Monday, May 29, 2006

Miami Beach Flyover: All Hell is Breaking Loose

Gov. Jeb Bush 1 - Miami Beach Residents 0

This is the flyover in 63rd St. and Collins Ave., Miami Beach. It is one of the very few access points to the city (Miami Beach is basically an island).

The flyover was built in 1954 and still carries thousands of cars a day. I use it myself every single day of the week. Sure it is ugly, and a little too low for some of today's 18-wheelers, many of which get stuck every so often because the truckers do not know how to read the signs indicating the max height under the bridge. So it is scarred aplenty underneath but is structurally sound.

Even though the 90% of the citizens of Miami Beach voted to save the flyover, the Florida Department of Transportation (FDOT) and Governor Bush think otherwise.

Starting June 1st it will be demolished and work will start on that intersection to last an estimated 18 months!

If you have ever been in Miami Beach, you might have an idea of the traffic nightmare this will create. Of course the powers that be decide to do this right on the day of the start of hurricane season. Traffic jams will be legendary and will last untill the end of 2007. Hurricane evacuation or any quick access by fire or emergency personnel will be a nightmare.

Your taxes at work.

Sun Post: Flyover Riot.
ABS Local News video coverage.
City News: Miami Beach 63rd Street Fly-over Removal Getting Near Zero Hour, All Hell is Breaking Loose.
Miami Herald letters: Flyover demolition will be nightmare.

Rob Gonsalvez: Magic Realism

Rob Gonsalvez is a Canadian artist whose artwork features seamless, surrealistic transformation of objects aptly dubbed "Magic Realism". Rob’s influences include Dali, Magritte, and M.C. Escher.

This one is called "The Sun Sets Sail".

More paintings here, here and here

(Via Neatorama)

Friday, May 26, 2006

"Here in the North there is no such thing as monkeys."

I know many Canadians. None of them are stupid. Now I find proof that there are some idiots in the frozen North too.

According to an article from Yahoo Canada when a biology teacher wanted to add more to the meager introduction to evolution in his class was told not to out of "respect for the local Inuit community's culture". What does that have to do with not giving kids the knowledge in science they need to be productive Canadian citizens?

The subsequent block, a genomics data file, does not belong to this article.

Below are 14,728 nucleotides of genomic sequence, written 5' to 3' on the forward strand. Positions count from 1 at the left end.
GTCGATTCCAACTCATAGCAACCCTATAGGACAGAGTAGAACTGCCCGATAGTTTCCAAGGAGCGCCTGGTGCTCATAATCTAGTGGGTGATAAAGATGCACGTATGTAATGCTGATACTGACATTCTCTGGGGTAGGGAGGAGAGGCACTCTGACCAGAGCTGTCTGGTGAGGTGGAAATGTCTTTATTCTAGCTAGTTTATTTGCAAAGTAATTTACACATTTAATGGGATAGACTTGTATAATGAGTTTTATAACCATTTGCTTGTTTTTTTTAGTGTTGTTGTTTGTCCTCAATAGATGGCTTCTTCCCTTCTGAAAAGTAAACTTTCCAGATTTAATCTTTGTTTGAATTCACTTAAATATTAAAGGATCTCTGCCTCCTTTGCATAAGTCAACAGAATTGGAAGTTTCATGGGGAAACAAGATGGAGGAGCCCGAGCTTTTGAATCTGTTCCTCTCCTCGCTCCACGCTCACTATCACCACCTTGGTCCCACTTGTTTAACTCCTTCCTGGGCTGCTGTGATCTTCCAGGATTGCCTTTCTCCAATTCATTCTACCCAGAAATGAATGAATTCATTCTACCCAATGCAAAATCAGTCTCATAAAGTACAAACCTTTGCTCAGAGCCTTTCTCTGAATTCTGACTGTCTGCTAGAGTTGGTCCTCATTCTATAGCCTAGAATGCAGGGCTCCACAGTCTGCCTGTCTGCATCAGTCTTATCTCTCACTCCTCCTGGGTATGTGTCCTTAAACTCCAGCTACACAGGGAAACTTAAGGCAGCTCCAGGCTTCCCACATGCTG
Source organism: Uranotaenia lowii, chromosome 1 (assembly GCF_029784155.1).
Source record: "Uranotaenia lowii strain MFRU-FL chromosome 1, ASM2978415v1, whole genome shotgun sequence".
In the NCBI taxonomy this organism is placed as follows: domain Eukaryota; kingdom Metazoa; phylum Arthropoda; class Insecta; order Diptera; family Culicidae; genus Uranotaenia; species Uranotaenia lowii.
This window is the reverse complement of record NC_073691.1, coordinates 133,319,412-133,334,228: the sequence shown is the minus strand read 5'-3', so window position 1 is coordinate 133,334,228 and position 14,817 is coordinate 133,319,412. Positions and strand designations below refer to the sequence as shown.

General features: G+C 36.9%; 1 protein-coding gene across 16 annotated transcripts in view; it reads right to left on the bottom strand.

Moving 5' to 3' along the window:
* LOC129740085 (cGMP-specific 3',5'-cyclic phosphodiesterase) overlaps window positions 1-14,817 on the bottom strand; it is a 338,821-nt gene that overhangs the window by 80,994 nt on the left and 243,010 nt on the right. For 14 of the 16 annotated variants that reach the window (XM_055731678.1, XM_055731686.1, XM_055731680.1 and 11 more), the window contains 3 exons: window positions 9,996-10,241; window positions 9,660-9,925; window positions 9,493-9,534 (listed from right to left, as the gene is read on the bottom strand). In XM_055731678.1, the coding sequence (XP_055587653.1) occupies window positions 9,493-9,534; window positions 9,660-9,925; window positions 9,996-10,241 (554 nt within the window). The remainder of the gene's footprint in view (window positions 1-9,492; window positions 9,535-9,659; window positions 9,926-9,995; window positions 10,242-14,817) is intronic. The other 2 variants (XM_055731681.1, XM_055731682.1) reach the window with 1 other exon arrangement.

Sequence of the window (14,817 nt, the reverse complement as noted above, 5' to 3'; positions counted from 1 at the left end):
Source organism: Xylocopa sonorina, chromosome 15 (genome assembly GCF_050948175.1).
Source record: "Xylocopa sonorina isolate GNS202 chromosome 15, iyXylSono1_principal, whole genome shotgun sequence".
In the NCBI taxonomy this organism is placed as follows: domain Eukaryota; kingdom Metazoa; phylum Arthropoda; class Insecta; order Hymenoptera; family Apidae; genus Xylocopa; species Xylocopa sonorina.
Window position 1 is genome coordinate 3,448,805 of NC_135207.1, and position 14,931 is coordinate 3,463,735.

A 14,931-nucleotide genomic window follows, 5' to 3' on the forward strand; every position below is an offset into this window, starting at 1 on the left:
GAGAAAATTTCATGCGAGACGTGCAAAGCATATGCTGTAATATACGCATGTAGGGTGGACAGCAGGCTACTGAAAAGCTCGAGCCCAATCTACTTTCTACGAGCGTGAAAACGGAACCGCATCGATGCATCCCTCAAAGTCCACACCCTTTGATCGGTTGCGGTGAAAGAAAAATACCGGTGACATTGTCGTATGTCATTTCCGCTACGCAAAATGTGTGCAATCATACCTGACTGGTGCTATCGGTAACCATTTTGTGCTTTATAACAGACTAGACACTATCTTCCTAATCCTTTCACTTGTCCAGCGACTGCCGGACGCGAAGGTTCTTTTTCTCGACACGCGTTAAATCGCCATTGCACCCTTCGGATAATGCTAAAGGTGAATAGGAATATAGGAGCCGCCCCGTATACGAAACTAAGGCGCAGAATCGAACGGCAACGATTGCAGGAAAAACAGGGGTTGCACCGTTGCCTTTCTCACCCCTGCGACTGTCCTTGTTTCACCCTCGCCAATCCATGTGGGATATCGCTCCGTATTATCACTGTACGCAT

"Students in the northern Quebec town of Salluit should have an open mind and think for themselves, but not teaching them Darwin's Theory of Evolution is an issue of respect, says the region's school board."

The community's school committee told CBC:

"If the town complains and says no, the committee can ask the principal or the director of teachers to approach the teacher and say, 'Look, this is not the subject to be taught here in this town, or in this place, because we know we have been humans from the beginning, '" said Molly Tayara.

"I don't personally accept my children being taught that they came from some species from Africa somewhere.

"Here in the North there is no such thing as monkeys."
(Via Pharyngula)

Thursday, May 25, 2006

Creation Evidence - Museum Tour video

If this doesn't convince you...

Ok. Comedy Central did it but the guy believes it is real. Flinstones and all.

Link (Via J-Walk)

Aha! I was right! Chocolate is good for you!

I was right! As a chocoholic person that appreciates chocolate I can always say I told you so! (snicker)

From CNN: Study: Chocolate may boost brain power.

Chocolate lovers rejoice. A new study hints that eating milk chocolate may boost brain function.

"These substances by themselves have previously been found to increase alertness and attention and what we have found is that by consuming chocolate you can get the stimulating effects, which then lead to increased mental performance."

Now excuse me I have to to go get some more!

Wednesday, May 24, 2006

Local User Non Support Hall of Shame

Continuing with my previous post on User Access Controls, there is the Local Admin/Power User Non support of Patching Hall of Shame page maintained by Susan Bradley [MVP].

You will find there a list of shameful companies and the bad security practices that we put up with from our Vendors.

Why is it that I have to login as Local Admin to install Norton Antivirus, install local printers in XP Home, or run certain games? See the full list at her site. You can submit nominations too!